To further characterize the immune response generated by these epitopes in vivo, we immunized HLA-A2+ transgenic mice with a mixture of the aforementioned five epitopes. Immunizations were carried out using these peptides in the presence of Montanide ISA 51 as an adjuvant (FIG. 3A). We determined the influenza-specific T cell response by measuring murine IFNγ secretion in an ELISpot assay. Using T2 pulsed with individual peptides 1-5, we observed a response to all 5 peptides when mice were immunized with the mixture (FIG. 3B). In conjunction with above in vitro results, in vivo-generated CTLs specific for these peptides were stimulated equally well when HepG2 and JY cells infected with various strains of influenza were used as targets (FIG. 3C) indicating that these epitopes are presented by various influenza strain infected cells. In addition to IFNγ release, we also measured the phenotypic changes of CD8+ T cells from splenocytes with regards to CD107a, an activation marker present on granulating effector CTLs. As illustrated in FIG. 3D, splenocytes incubated with infected target cells displayed a higher staining density for CD107a when gated on CD8+ T cells.

CTLs Generated In Vivo With Influenza Epitopes in Addition to pM2e are Specific and Cross-Reactive.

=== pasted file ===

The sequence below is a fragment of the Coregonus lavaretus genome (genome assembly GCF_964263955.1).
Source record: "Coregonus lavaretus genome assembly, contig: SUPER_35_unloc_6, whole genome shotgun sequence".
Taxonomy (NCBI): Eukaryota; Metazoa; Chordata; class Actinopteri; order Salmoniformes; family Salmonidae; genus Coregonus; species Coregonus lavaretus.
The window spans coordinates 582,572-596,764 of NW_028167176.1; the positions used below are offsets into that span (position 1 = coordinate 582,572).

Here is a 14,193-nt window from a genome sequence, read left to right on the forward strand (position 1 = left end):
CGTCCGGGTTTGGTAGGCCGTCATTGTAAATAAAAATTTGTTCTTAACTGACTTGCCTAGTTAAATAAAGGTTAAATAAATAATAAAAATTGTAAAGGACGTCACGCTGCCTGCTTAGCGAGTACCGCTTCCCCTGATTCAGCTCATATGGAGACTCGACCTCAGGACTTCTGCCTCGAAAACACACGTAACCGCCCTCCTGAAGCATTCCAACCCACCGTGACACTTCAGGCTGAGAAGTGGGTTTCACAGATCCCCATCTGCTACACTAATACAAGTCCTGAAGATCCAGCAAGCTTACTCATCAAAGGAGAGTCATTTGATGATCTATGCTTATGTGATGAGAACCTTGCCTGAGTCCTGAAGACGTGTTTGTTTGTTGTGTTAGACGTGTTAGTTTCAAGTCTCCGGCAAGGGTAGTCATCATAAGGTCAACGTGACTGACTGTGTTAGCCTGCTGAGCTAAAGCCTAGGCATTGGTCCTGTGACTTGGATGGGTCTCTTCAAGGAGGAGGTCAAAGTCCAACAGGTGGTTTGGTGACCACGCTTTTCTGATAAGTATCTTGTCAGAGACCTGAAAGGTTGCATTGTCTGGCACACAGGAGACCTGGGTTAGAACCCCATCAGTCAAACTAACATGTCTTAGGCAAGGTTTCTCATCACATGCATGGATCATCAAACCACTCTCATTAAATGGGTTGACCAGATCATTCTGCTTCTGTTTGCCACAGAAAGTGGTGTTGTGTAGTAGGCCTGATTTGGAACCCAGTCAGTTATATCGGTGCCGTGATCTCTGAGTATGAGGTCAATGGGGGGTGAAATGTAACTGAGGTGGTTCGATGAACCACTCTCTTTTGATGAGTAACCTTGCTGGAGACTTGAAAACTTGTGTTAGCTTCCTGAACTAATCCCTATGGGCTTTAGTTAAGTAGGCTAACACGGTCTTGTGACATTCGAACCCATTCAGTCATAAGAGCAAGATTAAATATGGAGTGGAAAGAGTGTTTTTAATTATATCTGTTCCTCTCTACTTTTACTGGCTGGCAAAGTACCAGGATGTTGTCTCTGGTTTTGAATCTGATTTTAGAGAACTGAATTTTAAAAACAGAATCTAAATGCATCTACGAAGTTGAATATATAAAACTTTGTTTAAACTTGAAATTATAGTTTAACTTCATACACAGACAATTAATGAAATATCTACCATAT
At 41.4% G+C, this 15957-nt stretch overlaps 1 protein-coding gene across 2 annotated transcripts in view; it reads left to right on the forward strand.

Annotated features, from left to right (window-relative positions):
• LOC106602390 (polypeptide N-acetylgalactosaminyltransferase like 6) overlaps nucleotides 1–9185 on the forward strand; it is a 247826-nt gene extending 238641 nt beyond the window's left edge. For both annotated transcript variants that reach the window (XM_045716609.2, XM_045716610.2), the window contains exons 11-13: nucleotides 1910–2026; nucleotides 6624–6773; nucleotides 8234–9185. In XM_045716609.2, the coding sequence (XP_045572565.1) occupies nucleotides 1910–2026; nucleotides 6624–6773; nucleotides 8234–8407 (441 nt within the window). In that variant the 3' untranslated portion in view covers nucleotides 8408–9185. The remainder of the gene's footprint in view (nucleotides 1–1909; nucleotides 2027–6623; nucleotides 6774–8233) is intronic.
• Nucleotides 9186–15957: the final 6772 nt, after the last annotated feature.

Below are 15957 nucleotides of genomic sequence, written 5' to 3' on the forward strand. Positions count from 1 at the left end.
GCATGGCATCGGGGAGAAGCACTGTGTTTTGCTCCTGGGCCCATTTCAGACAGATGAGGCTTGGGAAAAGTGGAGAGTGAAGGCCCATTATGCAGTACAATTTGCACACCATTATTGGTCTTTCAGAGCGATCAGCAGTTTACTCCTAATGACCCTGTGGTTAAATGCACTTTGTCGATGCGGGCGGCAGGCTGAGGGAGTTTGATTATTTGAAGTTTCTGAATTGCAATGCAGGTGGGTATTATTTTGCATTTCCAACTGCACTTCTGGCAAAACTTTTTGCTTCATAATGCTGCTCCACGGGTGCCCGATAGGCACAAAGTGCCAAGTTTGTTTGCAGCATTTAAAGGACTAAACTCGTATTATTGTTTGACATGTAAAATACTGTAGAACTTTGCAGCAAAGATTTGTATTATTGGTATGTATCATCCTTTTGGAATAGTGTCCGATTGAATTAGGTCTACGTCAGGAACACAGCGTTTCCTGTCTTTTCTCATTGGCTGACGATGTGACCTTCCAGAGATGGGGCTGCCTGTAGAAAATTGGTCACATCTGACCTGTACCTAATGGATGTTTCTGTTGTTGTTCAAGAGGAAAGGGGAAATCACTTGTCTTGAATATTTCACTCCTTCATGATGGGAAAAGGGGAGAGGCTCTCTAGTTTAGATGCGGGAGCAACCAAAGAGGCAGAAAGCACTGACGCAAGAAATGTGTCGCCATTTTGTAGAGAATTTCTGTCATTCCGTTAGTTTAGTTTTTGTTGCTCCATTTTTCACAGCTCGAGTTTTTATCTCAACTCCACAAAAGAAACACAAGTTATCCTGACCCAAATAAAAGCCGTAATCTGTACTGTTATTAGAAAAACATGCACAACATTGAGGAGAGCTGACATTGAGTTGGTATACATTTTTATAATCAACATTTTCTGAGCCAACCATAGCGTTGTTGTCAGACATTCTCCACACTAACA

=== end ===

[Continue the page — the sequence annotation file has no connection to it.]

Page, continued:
Evaluation of both humoral and T cell immunity simultaneously was accomplished by the injection of multiple T cell epitopes, which drive a strong cellular response, combined with a shared antibody epitope from influenza matrix 2 protein (M2). To this end, we immunized a group of mice with MHCI peptides 1-5 in addition to a peptide from the ectodomain of M2 (pM2e). To ensure that the T cell response was at least the same as the mice immunized with only P1-5, we repeated our IFNγ ELISpot assay (FIG. 4A) and CD107a (FIG. 4B) flow cytometric analysis with the splenocytes from mice immunized with MHCI peptides 1-5+M2e peptide and observed a comparable T cell response. The concentration of circulating M2e-specific antibody was then measured by a standard ELISA using serum collected from the terminal bleeds of immunized mice. As illustrated in FIG. 4C, mice immunized with the M2e peptide generated a robust and antigen specific IgG response.